Thursday, July 11, 2013

Let the good times roll: Hugh Laurie live at Le Grand Rex, Paris

With all this faux folk at the moment - in which you can't walk into a muddy festival field without encountering a group of posh boys with asymmetrical haircuts, wielding mandolins and thumping out celtic-tinged good times - it makes a change to encounter a somewhat posh (Eton, Cambridge) actor with thinning grey hair thumping out early 20th century blues.

For Hugh Laurie and The Copper Bottom Band are, if nothing else, a jolly good time. There is, though, little point trying to deny you're in the audience for anything other than one of two reasons: 1) you're British and know Laurie best for a 30-year career in TV comedy (collaborations with Stephen Fry, goggle-eyed Blackadder characters etc); and 2) you're French and know him mostly from "Doctor 'ouse".

Looking around Le Grand Rex, the exquisitely art deco Paris theatre, I am in the clear minority as a Brit. Therefore it is quite prudent to assume that shouting out references to lost socks or the more Wodehousean "Tally-ho, pip-pip and Bernard's your uncle" will be lost.

Plus, there is little need. Laurie bursts on stage as if still president of the Cambridge Footlights Revue. "I used to be an actor," he introduces himself, purposely, like an addict declaring in 12-step session "Hi, my name is Hugh and I'm an alcoholic' to supportive applause.

To the many, somewhat scary Laurie devotees in the audience, including a group of ladies wearing T-shirts with "I Love House" and his picture on the front (Kathy Bates in Misery does come to mind...), such a statement might be an issue. Laurie has said previously, that House's success became a "gilded cage" and that he "had some pretty bleak times, dark days when it seemed like there was no escape from the attention".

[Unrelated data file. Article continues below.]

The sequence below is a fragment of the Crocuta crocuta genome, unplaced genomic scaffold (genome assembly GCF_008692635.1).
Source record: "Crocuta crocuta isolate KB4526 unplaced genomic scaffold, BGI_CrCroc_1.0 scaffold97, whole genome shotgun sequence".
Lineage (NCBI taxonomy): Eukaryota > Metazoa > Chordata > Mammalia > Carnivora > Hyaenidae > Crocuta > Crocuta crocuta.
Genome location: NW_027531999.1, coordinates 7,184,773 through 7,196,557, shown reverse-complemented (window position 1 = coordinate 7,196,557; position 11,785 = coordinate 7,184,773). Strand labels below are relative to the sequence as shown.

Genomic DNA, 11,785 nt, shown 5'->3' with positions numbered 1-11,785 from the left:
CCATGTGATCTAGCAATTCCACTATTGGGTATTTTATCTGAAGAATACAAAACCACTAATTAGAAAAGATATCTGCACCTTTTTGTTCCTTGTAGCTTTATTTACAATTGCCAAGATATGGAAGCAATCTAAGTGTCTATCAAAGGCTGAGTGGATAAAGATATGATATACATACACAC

But here he is, clamouring for it. With a second album - Didn't It Rain - to promote ("I can't believe I've just said 'this is from my first album' he aw-shucks later in the set), Laurie, a very accomplished musician, has brought his love of early blues and jazz to Paris along with highly competent band. With it, a full-on display of the self-effacement and comic foppishness that the English upper middle class do so well. Well, we English in general, actually.

There is something more than a hobby about Laurie's show: it is more musical theatre than, say, a band doing a gig, but that has more to do with Laurie's own entertainingly vaudevillian delivery.

This isn't, however, a travelling version of Jersey Boys. Laurie and his Copper Bottom Band are, as they say in rock circles, a tight act, universally enjoying the repertoire of songs by historic blues figures like W.C. Handy, Bessie Smith and Kansas Joe McCoy. Nor is this a vanity project - the idea of recording an album was presented to him by a record executive who'd seen him demonstrate his chops in an episode of House.

Englishmen from relatively comfortable backgrounds have been performing blues songs since the 1960s, of course. They have never claimed affinity with the music's originators, simply a love of a musical form that, when it gets you, it gets you. But whereas most have trawled the Mississippi Delta for the sort of bottleneck blues that got Beale Street jumping in the Depression, Laurie's authentic passion spreads across a wider range of American roots music.